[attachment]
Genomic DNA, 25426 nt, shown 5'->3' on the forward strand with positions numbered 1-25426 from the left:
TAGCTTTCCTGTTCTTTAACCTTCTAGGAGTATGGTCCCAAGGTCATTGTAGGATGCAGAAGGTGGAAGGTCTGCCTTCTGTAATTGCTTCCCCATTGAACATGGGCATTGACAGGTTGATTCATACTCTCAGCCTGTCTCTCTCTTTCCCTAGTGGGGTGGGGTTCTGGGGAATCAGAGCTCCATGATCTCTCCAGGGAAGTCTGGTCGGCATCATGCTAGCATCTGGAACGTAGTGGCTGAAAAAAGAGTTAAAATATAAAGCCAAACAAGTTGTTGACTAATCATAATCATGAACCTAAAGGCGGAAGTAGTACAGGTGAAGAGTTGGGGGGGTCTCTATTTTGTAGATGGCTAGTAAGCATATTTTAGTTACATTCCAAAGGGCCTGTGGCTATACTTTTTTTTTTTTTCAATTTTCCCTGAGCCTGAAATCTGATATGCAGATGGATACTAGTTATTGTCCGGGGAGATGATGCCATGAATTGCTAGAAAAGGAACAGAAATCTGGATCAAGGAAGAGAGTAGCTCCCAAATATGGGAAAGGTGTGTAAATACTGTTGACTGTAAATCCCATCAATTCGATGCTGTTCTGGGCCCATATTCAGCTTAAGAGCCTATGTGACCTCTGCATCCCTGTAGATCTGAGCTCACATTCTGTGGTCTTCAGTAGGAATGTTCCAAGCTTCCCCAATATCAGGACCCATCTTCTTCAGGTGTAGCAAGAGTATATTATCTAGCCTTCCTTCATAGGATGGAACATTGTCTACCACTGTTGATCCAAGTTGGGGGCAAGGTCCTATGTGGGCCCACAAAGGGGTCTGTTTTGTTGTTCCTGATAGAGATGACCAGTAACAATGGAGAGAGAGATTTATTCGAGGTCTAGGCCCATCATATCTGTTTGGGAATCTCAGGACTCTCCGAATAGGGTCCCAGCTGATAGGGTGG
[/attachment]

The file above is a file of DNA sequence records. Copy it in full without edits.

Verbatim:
Genomic DNA, 25426 nt, shown 5'->3' on the forward strand with positions numbered 1-25426 from the left:
TAGCTTTCCTGTTCTTTAACCTTCTAGGAGTATGGTCCCAAGGTCATTGTAGGATGCAGAAGGTGGAAGGTCTGCCTTCTGTAATTGCTTCCCCATTGAACATGGGCATTGACAGGTTGATTCATACTCTCAGCCTGTCTCTCTCTTTCCCTAGTGGGGTGGGGTTCTGGGGAATCAGAGCTCCATGATCTCTCCAGGGAAGTCTGGTCGGCATCATGCTAGCATCTGGAACGTAGTGGCTGAAAAAAGAGTTAAAATATAAAGCCAAACAAGTTGTTGACTAATCATAATCATGAACCTAAAGGCGGAAGTAGTACAGGTGAAGAGTTGGGGGGGTCTCTATTTTGTAGATGGCTAGTAAGCATATTTTAGTTACATTCCAAAGGGCCTGTGGCTATACTTTTTTTTTTTTTCAATTTTCCCTGAGCCTGAAATCTGATATGCAGATGGATACTAGTTATTGTCCGGGGAGATGATGCCATGAATTGCTAGAAAAGGAACAGAAATCTGGATCAAGGAAGAGAGTAGCTCCCAAATATGGGAAAGGTGTGTAAATACTGTTGACTGTAAATCCCATCAATTCGATGCTGTTCTGGGCCCATATTCAGCTTAAGAGCCTATGTGACCTCTGCATCCCTGTAGATCTGAGCTCACATTCTGTGGTCTTCAGTAGGAATGTTCCAAGCTTCCCCAATATCAGGACCCATCTTCTTCAGGTGTAGCAAGAGTATATTATCTAGCCTTCCTTCATAGGATGGAACATTGTCTACCACTGTTGATCCAAGTTGGGGGCAAGGTCCTATGTGGGCCCACAAAGGGGTCTGTTTTGTTGTTCCTGATAGAGATGACCAGTAACAATGGAGAGAGAGATTTATTCGAGGTCTAGGCCCATCATATCTGTTTGGGAATCTCAGGACTCTCCGAATAGGGTCCCAGCTGATAGGGTGG